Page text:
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Homestead History
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The ever welcome Sanitary Commission. [Stereograph] 1861-1865.

In 1871, 20 Chinese immigrants were killed in a single riot in Los Angeles. In 1885, 28 were killed in a riot in Rock Springs, Wyoming.

enry Villard, with his wealth and political connections, planned a dizzying celebration to mark the railroad's opening. Villard chartered four special trains ("Gold Spike Specials") to carry VIPs to Montana. The trains' passenger lists featured a glittering array of national and foreign dignitaries: the governors of all the states through which the railroad passed; ex-President Ulysses S. Grant; British Earls and Ladies; German professors, businessmen, and financiers; and others. Practically every city and town along the railroad threw celebrations in honor of the special guests.

When the trains reached Bismarck on September 3, they were met by none other than Sioux Chief Sitting Bull, whom the Secretary of State allowed off the reservation for the day. Sitting Bull had risen to almost mythic status since the Sioux's defeat, and the European dignitaries were fascinated. The great chief, accompanied by a translator, was to make a speech welcoming those aboard the Gold Spike Specials. Instead of reciting the speech he had been given, Sitting Bull, in his own language, said, "I hate you. I hate all the white people. You are thieves and liars. You have taken away our land and made us outcasts." Sitting Bull's translator hastily and dutifully spoke the words of the prepared speech.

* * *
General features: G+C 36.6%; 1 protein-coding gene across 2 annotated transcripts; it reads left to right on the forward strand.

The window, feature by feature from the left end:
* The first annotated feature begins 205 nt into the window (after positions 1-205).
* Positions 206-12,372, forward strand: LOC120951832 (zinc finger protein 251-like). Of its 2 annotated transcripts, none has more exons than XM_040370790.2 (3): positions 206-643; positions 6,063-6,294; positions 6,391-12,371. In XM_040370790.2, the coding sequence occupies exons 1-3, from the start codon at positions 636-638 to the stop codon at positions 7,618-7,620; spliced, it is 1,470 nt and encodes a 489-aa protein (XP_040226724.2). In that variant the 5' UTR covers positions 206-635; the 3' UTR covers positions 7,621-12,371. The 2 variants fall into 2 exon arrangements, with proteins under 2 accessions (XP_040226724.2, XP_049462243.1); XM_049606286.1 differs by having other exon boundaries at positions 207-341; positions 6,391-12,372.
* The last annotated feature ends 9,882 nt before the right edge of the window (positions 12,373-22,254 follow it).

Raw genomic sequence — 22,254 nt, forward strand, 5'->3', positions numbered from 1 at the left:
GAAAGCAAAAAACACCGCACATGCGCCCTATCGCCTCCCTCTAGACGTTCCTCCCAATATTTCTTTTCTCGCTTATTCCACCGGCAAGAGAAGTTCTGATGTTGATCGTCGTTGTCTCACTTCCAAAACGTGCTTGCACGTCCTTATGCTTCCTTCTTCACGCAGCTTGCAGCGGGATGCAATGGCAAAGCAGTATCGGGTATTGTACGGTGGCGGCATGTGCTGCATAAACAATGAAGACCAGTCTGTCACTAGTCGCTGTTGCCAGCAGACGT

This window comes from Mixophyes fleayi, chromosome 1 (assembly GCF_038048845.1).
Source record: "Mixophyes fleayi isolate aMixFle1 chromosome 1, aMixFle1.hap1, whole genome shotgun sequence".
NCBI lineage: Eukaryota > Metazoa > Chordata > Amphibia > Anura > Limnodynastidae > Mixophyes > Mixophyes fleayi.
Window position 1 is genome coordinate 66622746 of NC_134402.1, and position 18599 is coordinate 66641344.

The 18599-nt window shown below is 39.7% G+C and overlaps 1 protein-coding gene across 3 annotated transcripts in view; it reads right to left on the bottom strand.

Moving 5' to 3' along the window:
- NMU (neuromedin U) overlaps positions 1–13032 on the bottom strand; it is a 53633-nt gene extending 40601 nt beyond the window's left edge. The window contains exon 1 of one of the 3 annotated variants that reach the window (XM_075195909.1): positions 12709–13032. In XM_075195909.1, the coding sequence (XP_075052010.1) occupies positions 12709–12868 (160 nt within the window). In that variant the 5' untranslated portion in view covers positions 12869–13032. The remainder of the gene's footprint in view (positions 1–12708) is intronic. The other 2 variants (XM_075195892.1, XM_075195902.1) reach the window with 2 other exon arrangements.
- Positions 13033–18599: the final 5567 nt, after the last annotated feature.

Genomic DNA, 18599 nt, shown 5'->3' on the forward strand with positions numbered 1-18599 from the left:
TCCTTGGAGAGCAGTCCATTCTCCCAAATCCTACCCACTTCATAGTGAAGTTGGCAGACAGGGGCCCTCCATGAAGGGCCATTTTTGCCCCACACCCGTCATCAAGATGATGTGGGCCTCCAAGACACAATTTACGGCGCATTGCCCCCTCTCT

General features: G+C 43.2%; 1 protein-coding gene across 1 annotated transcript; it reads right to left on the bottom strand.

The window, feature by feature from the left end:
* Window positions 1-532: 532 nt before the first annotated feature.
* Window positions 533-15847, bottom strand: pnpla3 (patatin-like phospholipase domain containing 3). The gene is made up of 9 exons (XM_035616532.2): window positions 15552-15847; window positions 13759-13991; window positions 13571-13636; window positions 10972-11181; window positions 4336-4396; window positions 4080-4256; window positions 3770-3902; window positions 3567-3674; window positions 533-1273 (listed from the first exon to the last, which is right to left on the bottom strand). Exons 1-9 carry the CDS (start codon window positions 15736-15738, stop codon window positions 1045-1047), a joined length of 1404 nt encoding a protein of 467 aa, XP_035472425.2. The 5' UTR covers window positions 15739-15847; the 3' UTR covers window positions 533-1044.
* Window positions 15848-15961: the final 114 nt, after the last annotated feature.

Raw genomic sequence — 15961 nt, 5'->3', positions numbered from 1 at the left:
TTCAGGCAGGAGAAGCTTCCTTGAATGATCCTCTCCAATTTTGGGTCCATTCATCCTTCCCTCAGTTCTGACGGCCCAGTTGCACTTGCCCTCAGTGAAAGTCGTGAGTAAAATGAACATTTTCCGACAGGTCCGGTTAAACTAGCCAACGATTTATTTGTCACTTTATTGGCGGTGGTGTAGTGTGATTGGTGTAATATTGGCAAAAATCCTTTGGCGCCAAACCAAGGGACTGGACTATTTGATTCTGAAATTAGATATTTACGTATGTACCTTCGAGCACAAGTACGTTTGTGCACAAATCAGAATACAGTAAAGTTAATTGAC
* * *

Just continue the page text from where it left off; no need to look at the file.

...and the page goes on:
Following the speeches, 200 Crow Indians did a war dance, which deeply impressed the dignitaries. Newspapers of the day reported that many of the passengers were "so intoxicated with the dance that they forgot they were playing the part of gentlemen." They threw blankets over their heads and danced down the aisles, chanting and screaming "in excellent imitation of their heathenish prototypes." Shortly afterward, stewards began serving beer from the Lehrkind Brewery in Bozeman, and the merrymaking continued long into the night.

Villard had ordered a "last spike pavilion" constructed at Gold Creek, Montana, where gold was first discovered in the Territory thirty-one years previously. Work crews removed a small section of track to give the appearance of working towards completion. On the afternoon of September 8, after more speeches and cheers, Villard drove a plain iron spike into the rails. The Northern Pacific was "officially" open. On September 11, 1883, the Northern Pacific's first transcontinental train arrived in Portland, Oregon, from far-off Minnesota.

Throughout the pomp and ceremony of the railroad's opening, one story of its construction was largely overlooked, and has generally remained so. While Henry Villard's work crews of 4,000 men made their way across Montana, over 2,600 of them were Chinese. The Northern Pacific, like many of the railroads of the West, was the result of a labor force comprised largely of Chinese immigrants. Despite their formidable contributions to the "settling" of the West, Chinese immigrants were met with prejudice, exclusion, and discrimination.

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